14 inch/45 Mk.8 (356 mm)

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14 inch/45 Mk.8 cannon on the USS Arizona


The 14 inch/45 Mk.8 is an American 356 mm naval gun. Developed in the early 1930s by the United States Navy, it was first used in combat during World War II. The gun was a crucial component of battleships and heavy cruisers, providing them with the firepower needed to engage enemy vessels at long ranges.

Vehicles equipped with this weapon

General info

The 14 inch/45 Mk.8 had a range of up to 23 miles and could fire a variety of shells, including armour-piercing, high explosive, and illumination rounds. The 14 inch/45 Mk.8 was designed to be a versatile weapon, capable of engaging a variety of targets. Its high muzzle velocity and heavy shell made it ideal for engaging other warships, but it was also effective against land-based targets such as fortifications and coastal batteries. During World War II, the gun was used extensively in the Pacific theatre, where it played a critical role in several major naval battles.

Available ammunition

Penetration statistics
Ammunition Type of
Penetration @ 0° Angle of Attack (mm)
1,000 m 2,500 m 5,000 m 7,500 m 10,000 m 15,000 m
Mk.9 HE HE 71 71 71 71 71 71
Mk.8 APCBC APCBC 637 597 536 484 439 372
Shell details
Ammunition Type of
mass (kg)
Fuse delay
Fuse sensitivity
Explosive mass
(TNT equivalent) (kg)
0% 50% 100%
Mk.9 HE HE 823 635 0 0.1 46.67 79° 80° 81°
Mk.8 APCBC APCBC 823 635 0.035 17 15.24 48° 63° 71°

Comparison with analogues

Give a comparative description of cannons/machine guns that have firepower equal to this weapon.

Usage in battles

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Pros and cons


  • High calibre inflicts devastating damage
  • Can hit targets from long range


  • Very long reload time
  • Only 2 types of shells available


Between 1906 and 1919, the United States constructed 29 battleships and 6 battlecruisers as part of the international naval arms race around the turn of the century. During the 1908 Newport Conference, the United States decided to upgrade to 14-inch guns from their older 12-inch/45 Mk.5 guns. This move was to ensure supremacy against the Royal Navy and German Navy which had adopted 13.5-inch and 12-inch guns respectively. The resulting 14-inch/45 Mark 1 guns were first mounted on the New York-class battleships the USS New York and its more famous sister ship, USS Texas. The 14"/45 would subsequently be mounted on the Nevada-class ships the USS Nevada and USS Oklahoma, and the Pennsylvania-class ships USS Pennsylvania and USS Arizona. After World War I, the Washington Naval Treaty put a 10-year "holiday" on capital ship construction for the five signatory nations and the United States would keep most of their World War I-era dreadnoughts in service until World War II, but they did not go through the interwar period unchanged. The escalation of tensions of Germany and Japan in the 1930s led to modernization of the United States' existing dreadnoughts.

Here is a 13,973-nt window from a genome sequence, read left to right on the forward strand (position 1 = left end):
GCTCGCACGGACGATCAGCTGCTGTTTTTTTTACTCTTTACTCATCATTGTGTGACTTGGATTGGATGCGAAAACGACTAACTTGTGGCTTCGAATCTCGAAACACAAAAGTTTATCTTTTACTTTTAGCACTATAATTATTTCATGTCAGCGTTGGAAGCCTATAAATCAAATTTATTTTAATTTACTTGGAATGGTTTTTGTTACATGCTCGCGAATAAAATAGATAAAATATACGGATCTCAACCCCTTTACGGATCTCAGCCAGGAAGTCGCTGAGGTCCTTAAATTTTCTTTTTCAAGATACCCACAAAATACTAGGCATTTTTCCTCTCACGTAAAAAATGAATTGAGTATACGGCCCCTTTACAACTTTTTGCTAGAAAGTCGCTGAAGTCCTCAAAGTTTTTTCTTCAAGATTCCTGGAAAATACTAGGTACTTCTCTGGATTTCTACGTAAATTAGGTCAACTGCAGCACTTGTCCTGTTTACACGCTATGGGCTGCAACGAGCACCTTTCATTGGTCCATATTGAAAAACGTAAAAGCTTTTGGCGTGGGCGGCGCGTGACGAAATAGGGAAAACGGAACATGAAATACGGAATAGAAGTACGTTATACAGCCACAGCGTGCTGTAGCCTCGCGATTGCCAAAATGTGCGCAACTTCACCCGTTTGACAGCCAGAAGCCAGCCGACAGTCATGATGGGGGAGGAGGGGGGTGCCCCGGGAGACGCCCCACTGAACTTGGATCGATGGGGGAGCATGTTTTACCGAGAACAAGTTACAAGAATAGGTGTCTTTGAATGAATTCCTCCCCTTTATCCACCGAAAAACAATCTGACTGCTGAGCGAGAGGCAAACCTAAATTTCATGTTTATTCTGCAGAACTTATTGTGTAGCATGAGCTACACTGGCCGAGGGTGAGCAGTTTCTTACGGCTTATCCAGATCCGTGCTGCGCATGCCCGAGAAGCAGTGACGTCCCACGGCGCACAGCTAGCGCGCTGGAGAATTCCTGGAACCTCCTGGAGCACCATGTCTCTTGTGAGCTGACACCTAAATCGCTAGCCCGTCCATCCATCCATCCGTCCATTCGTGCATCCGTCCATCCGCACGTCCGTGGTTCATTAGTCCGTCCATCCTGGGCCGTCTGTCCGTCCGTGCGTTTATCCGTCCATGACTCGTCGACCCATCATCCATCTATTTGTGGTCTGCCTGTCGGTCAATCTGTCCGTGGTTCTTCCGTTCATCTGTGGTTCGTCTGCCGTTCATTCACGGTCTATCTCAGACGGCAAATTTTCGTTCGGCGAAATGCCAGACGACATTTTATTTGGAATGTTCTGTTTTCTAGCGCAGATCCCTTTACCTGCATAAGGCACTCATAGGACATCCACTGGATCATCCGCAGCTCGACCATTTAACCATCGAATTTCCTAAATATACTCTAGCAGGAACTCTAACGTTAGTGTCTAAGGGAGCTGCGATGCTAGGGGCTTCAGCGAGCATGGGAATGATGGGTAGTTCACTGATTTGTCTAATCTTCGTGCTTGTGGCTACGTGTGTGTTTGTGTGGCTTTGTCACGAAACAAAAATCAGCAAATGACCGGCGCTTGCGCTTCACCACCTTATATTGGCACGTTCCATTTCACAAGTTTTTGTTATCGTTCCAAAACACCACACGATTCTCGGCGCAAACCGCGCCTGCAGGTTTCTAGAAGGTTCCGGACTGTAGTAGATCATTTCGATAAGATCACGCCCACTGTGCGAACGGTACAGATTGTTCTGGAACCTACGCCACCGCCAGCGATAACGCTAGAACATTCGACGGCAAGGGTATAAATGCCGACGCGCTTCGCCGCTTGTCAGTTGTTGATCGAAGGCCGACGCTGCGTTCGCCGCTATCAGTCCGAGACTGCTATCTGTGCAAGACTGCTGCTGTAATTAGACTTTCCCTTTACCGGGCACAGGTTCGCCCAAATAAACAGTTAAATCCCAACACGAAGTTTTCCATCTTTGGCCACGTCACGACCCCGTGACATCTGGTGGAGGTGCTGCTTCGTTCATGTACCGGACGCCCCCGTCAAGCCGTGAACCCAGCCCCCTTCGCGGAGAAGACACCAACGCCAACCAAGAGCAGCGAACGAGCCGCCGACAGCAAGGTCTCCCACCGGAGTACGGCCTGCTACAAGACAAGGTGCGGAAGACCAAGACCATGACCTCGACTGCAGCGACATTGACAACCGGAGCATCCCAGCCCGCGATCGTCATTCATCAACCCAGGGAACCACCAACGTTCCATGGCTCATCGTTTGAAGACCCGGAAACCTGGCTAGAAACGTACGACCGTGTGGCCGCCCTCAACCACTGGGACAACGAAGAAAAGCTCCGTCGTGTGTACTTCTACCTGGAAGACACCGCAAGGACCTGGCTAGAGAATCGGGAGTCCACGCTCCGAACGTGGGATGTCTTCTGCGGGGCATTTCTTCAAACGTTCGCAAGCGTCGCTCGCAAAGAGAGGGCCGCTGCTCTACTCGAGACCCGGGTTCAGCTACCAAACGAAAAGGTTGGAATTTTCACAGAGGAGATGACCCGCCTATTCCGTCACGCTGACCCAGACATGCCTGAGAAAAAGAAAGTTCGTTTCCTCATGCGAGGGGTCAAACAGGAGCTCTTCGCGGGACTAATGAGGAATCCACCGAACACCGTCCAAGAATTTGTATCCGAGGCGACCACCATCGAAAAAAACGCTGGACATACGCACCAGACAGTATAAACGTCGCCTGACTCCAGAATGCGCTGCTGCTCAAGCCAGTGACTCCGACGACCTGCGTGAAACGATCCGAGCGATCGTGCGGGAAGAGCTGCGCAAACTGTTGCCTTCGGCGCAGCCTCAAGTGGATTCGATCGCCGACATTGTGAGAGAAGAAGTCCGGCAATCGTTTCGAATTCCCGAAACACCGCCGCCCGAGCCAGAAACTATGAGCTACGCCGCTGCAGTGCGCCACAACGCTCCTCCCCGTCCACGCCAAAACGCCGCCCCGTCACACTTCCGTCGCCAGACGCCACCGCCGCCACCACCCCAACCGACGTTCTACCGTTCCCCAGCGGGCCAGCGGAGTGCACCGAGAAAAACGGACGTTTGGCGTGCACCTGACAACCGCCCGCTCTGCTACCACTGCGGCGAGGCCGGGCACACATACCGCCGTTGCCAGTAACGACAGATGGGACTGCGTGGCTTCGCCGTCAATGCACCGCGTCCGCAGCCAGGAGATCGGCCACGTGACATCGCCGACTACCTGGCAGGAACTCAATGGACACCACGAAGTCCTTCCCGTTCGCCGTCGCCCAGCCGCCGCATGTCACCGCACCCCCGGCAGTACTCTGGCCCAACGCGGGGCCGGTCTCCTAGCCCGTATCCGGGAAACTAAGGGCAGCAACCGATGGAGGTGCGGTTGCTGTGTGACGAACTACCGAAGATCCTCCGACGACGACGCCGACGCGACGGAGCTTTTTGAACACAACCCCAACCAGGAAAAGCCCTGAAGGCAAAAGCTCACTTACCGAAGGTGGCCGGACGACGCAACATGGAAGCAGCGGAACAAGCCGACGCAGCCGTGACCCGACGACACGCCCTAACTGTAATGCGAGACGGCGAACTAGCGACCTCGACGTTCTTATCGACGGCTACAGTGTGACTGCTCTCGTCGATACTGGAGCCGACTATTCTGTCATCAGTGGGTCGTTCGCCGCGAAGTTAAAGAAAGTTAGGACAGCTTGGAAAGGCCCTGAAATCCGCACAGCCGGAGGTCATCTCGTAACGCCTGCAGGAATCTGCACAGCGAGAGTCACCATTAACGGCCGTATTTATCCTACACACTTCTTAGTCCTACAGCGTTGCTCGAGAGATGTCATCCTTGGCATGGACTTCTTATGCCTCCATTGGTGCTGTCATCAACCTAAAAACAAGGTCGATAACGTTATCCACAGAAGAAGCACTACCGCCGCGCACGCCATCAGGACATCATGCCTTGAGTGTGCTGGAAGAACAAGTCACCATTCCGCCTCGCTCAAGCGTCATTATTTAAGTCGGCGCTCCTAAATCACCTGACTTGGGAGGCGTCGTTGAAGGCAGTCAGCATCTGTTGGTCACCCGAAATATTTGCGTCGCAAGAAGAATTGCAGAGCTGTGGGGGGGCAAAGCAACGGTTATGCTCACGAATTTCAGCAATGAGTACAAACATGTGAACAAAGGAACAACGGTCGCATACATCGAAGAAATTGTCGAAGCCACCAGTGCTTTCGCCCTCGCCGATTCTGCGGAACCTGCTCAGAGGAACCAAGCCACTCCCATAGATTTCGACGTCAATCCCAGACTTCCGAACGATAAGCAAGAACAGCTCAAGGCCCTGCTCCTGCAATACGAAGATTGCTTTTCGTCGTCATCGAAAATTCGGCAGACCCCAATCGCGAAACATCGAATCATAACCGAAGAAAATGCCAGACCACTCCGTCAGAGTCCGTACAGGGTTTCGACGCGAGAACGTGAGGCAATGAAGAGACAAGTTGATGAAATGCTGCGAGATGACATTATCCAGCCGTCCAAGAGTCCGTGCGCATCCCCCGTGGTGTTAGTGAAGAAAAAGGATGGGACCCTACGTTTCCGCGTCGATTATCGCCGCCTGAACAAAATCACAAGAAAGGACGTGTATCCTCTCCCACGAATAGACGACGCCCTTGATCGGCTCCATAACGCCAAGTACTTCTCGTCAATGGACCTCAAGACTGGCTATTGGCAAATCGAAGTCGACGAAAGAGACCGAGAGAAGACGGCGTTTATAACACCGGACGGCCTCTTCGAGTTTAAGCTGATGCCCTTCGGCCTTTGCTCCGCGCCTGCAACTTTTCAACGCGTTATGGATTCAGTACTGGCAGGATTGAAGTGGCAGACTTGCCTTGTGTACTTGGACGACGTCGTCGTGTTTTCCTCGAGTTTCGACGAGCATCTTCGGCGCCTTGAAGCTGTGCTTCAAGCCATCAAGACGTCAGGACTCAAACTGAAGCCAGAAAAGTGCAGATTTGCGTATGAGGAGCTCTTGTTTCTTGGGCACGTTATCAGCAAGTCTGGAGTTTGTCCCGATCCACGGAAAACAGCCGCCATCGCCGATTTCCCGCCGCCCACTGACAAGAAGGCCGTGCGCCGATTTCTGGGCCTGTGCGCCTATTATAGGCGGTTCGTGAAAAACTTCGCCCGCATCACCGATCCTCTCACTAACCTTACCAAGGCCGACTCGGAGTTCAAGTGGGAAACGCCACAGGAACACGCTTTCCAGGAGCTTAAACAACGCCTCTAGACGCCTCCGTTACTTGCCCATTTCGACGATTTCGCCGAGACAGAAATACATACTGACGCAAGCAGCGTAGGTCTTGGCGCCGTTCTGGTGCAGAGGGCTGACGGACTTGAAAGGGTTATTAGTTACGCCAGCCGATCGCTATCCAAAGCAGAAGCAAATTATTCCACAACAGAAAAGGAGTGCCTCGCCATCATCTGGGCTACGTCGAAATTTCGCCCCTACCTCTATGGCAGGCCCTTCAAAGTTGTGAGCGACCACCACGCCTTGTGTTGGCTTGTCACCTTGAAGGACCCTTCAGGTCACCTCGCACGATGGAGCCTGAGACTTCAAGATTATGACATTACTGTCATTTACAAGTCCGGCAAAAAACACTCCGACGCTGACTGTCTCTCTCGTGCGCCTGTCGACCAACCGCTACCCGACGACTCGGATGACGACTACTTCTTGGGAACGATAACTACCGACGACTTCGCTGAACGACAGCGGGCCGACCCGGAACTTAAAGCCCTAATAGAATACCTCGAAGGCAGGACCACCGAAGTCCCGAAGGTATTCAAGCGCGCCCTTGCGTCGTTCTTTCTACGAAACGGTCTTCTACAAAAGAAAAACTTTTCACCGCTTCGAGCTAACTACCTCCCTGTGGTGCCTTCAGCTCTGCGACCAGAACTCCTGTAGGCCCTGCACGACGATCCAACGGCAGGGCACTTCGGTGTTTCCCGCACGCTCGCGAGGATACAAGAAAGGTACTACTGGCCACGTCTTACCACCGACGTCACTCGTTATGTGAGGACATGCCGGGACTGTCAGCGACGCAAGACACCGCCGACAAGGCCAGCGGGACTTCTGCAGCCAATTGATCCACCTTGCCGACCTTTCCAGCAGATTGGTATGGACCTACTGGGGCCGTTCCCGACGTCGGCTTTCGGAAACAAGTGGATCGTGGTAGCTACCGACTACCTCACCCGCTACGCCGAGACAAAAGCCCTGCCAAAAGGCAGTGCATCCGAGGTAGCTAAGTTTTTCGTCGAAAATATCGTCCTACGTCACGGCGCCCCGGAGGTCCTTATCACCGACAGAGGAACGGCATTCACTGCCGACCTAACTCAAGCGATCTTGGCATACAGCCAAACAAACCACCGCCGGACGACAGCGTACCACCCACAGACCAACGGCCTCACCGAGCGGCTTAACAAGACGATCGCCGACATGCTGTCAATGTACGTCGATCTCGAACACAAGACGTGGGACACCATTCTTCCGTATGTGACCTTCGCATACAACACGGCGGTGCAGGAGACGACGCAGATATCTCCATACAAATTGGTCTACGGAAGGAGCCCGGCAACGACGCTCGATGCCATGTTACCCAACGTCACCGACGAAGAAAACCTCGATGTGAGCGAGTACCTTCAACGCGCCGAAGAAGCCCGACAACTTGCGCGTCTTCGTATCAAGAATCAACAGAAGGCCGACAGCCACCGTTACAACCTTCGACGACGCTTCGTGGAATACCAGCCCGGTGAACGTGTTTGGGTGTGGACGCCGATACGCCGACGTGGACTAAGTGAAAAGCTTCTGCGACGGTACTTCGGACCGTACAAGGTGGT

The 14-inch/45 Mark 1 gun was upgraded and re-designated the Mark 8 with a more modern construction and larger chamber volume for more powerful charges. The 14-inch/45 guns were effectively interchangeable between ships which did occur after the USS Arizona and USS Oklahoma were sunk at Pearl Harbor on December 7th, 1941. Three of Arizona's guns from the number 2 turret were undergoing a relining at the time and were installed on the USS Nevada which would serve in the coastal bombardment role at Iwo Jima and Okinawa. The number 1 turret was too badly damaged to be salvaged, but the remaining guns were repurposed as coastal artillery defending Hawaii with US Army Coastal Artillery Corps Battery Arizona on the west coast of Oahu while Battery Pennsylvania was assigned to Mokapu Point.

On the remaining ships, USS New York provided coastal bombardment support during Operation Torch in 1942 attacking Safi Harbor, Morocco alongside USS Pennsylvania. The USS Pennsylvania herself would later serve during the Aleutian Island Campaign in 1943. The USS Texas took part in the naval landings of Normandy known as Operation Overlord supporting both the US Army Ranger landings at Pointe Du Hoc, and the landings at Omaha Beach. The USS Nevada (not yet refitted with the Arizona's gun turrets) also participated at Normandy by bombarding the Cherbourg Peninsula. The USS Pennsylvania would serve a long career throughout the Pacific Theater, with its 14-inch guns also bombarding Makin Atoll, the Marina Islands, the Marshall Islands, and the Philippines, while the New York and Texas would join the Nevada at Iwo Jima and Okinawa.


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See also

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  • reference to the article about the variant of the cannon/machine gun;
  • references to approximate analogues by other nations and research trees.

External links

USA naval cannons
20 mm  20 mm/70 Oerlikon Mk.II · 20 mm/70 Oerlikon Mark V · 20 mm/70 Oerlikon Mark 24
25 mm  25 mm/87 Mk.38
28 mm  1.1 inch/75 Mk.1
37 mm  AN-M4
40 mm  Bofors L/60 Mark 1 · Bofors L/60 Mark 2 · Bofors L/60 Mark 3
76 mm  3 inch/23 Mk.4 · 3-inch/50 Mk.10 · 3-inch/70 Mk.37 · 3-inch Mark 10 · 3 inch Mk.33 · 3-inch Mk.34
102 mm  4 inch/50 Mk.9
127 mm  5 inch/25 Mk.11 · 5 inch/25 Mk.13 AA · 5 inch/38 Mk.12 · 5-inch/50 Mk.5 · 5 inch/51 Mk.7 · 127 mm/54 Mark 18
152 mm  6 inch/47 Mk.16 · 6 inch/47 DP Mk.16 · 6 inch/53 Mk.12 · M81
203 mm  8 inch/55 Mark 9 · 8 inch/55 Mark 12 · 8 inch/55 Mark 14 · 8 inch/55 Mark 16
305 mm  12-inch/45 Mk.5 · 12 inch/50 Mk.7 · 12 inch/50 Mk.8
356 mm  14 inch/45 Mk.8 · 14 inch/45 Mk.12 · 14 inch/50 Mk.11